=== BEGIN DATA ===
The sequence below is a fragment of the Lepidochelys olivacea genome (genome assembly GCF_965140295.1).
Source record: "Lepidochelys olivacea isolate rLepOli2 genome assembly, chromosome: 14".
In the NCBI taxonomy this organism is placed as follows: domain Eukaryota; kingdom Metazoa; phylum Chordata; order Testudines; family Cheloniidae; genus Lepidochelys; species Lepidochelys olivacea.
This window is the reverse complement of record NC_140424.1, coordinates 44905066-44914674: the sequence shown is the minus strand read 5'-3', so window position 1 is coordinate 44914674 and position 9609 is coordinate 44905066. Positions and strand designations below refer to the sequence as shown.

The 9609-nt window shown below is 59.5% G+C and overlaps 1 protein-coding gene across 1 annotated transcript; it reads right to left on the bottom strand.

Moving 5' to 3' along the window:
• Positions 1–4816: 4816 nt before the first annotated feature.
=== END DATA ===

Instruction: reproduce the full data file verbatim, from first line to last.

The sequence below is a fragment of the Lepidochelys olivacea genome (genome assembly GCF_965140295.1).
Source record: "Lepidochelys olivacea isolate rLepOli2 genome assembly, chromosome: 14".
In the NCBI taxonomy this organism is placed as follows: domain Eukaryota; kingdom Metazoa; phylum Chordata; order Testudines; family Cheloniidae; genus Lepidochelys; species Lepidochelys olivacea.
This window is the reverse complement of record NC_140424.1, coordinates 44905066-44914674: the sequence shown is the minus strand read 5'-3', so window position 1 is coordinate 44914674 and position 9609 is coordinate 44905066. Positions and strand designations below refer to the sequence as shown.

The 9609-nt window shown below is 59.5% G+C and overlaps 1 protein-coding gene across 1 annotated transcript; it reads right to left on the bottom strand.

Moving 5' to 3' along the window:
• Positions 1–4816: 4816 nt before the first annotated feature.